CHICAGO--In an extraordinary day in his more than yearlong quest for the presidency, Sen. Barack Obama on Friday sought to put behind him two raging controversies jeopardizing his bid: his relationships with his minister, the Rev. Jeremiah Wright, and with his friend and political patron, Tony Rezko.
Obama held two extensive, separate sessions with journalists from the Chicago Sun-Times and the Chicago Tribune. An unassuming Obama entered a 10th-floor Sun-Times conference room for a conversation Friday, not as the hotshot at a rally. It was his moment — his time, as he himself might say — to try to bring this to an end.
“I think it’s really important to make sure that you guys feel like you’ve got it all,” Obama said.
The meetings with the Chicago papers had been planned for several days, with Rezko the main agenda item. Obama was finding himself on the defensive over Rezko, now on trial in a Chicago courtroom on corruption charges.
His campaign was also responding to another swelling crisis. Videos and news stories of Wright’s inflammatory sermons and his slams of Sen. Hillary Rodham Clinton hit mainstream media outlets and zoomed through the Internet.
Friday afternoon, the Obama campaign sent to the Huffington Post — unsolicited — a 591-word statement from Obama. He said he learned of Wright’s charged rhetoric for the first time at the beginning of his presidential campaign but, with Wright on the verge of retirement, “did not think it appropriate” to leave the church where he was married and where his daughters were baptized.
“I vehemently disagree and strongly condemn the statements that have been the subject of the controversy,” he wrote. Within minutes, his blog post on the influential Web site was picked up by every news outlet.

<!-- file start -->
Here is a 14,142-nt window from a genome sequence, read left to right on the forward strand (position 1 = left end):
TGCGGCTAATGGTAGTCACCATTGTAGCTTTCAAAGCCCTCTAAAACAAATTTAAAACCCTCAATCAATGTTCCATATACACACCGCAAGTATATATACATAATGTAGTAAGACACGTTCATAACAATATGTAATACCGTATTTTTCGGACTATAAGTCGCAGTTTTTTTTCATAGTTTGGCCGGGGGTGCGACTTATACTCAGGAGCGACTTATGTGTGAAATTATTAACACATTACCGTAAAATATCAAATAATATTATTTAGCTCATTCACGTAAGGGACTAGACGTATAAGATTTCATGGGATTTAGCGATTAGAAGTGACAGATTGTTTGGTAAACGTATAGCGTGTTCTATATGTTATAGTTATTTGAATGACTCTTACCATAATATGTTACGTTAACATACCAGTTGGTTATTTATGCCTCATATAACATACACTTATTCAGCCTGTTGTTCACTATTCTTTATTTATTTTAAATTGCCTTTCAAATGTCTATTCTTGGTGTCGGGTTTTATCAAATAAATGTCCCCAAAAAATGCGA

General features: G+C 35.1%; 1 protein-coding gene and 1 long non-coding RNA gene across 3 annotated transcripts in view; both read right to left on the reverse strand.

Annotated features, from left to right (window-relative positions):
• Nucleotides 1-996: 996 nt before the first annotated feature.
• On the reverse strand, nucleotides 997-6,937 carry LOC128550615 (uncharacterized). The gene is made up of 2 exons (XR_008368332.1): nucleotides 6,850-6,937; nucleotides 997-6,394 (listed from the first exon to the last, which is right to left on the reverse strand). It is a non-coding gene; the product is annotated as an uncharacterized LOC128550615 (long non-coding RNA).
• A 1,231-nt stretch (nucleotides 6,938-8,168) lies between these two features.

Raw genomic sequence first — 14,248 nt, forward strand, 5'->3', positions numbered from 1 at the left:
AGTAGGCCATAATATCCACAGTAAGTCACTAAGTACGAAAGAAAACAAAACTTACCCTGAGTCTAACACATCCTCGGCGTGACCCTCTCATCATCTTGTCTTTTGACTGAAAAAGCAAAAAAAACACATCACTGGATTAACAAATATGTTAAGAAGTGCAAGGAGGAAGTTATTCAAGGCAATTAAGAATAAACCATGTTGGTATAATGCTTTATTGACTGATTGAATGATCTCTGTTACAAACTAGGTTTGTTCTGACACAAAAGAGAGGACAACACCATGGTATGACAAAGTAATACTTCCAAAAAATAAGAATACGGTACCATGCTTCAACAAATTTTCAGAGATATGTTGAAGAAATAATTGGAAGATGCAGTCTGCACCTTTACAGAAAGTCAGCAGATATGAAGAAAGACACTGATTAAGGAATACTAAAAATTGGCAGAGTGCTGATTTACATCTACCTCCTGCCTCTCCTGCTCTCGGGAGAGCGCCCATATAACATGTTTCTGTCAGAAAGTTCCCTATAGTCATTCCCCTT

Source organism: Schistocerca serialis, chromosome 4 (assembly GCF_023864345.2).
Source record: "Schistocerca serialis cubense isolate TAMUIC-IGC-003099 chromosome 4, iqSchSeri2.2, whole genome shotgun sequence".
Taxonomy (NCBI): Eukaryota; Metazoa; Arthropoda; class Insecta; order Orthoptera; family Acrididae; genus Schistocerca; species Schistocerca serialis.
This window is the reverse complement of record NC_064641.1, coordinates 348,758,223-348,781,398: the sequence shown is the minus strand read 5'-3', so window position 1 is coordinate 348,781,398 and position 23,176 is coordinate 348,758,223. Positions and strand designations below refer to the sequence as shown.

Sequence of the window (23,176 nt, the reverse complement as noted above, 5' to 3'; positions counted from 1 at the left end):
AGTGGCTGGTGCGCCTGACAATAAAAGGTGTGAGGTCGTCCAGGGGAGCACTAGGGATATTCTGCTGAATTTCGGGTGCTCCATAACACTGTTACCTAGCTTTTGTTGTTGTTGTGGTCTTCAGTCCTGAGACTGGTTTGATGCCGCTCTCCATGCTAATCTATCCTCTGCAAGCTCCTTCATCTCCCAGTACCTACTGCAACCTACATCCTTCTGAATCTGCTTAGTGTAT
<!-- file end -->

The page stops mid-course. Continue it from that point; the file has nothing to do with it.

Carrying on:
There was more damage control to do. Obama was booked for a live interview Friday night on MSNBC’s “Countdown with Keith Olbermann” and for taped sessions with Fox News and CNN.
But what Obama had not done until later Friday was sever ties that Wright had with his campaign. Wright’s continued presence with the Obama campaign — far more than Obama’s personal decision to stay with his church — was a ticking time bomb for Obama.
Minister off campaign panel
For several days this last week, the Obama campaign had been raising a ruckus over an interview that a Clinton backer, former Democratic vice presidential nominee Geraldine Ferraro, gave to the Daily Breeze, a newspaper in Torrance, Calif. Ferraro said: “If Obama was a white man, he would not be in this position. And if he was a woman [of any color] he would not be in this position.”
Obama himself took the offensive Wednesday, telling CBS’ Harry Smith, “To the extent that Senator Clinton’s campaign doesn’t distance itself from that, I think it’s a perpetuation of the same divisive politics that has done us so much damage.”
By the end of Wednesday, Ferraro, a fund-raiser for Clinton, had stepped down.
Earlier, Obama had taken a casualty himself, when one of his chief foreign-policy advisers, Samantha Power, resigned her high-profile role after calling Clinton a “monster” in an interview with the Scotsman.
Obama’s team had to realize that it would seem inconsistent — at the least — for Wright to remain at a time when Obama was taking fire, not only from Clinton and her allies but, increasingly, from presumptive GOP presidential nominee Sen. John McCain and other Republicans.
Later Friday, the Obama team sent out a terse e-mail saying, “Rev. Wright is no longer serving on the African American Religious Leadership Committee.” That is one of several advisory panels within the Obama campaign.
It is not clear whether Wright left on his own or was pushed. Asked by Olbermann for clarification, Obama said, “It was important for him to step out of the spotlight in this situation.”
In making the effort to get potentially crippling matters behind him and to move on, Obama is now freer than before to go after Clinton’s lapses on the ethics and disclosure fronts.
Clinton has declined to release even the last year of her income tax returns, and Obama has. Clinton has not been able to expedite the release of her first lady records from the Clinton presidential library. Clinton has not made public her earmark — or pet project — spending requests for any of her time in the Senate, and Obama has. Obama has revealed a bit more information about his fund-raising “bundlers” than Clinton. The donors who bankroll Bill Clinton’s library and foundation are not public.
With showdown primaries ahead — and debates April 16 in Pennsylvania and April 19 in North Carolina — Clinton has every liability in front of her.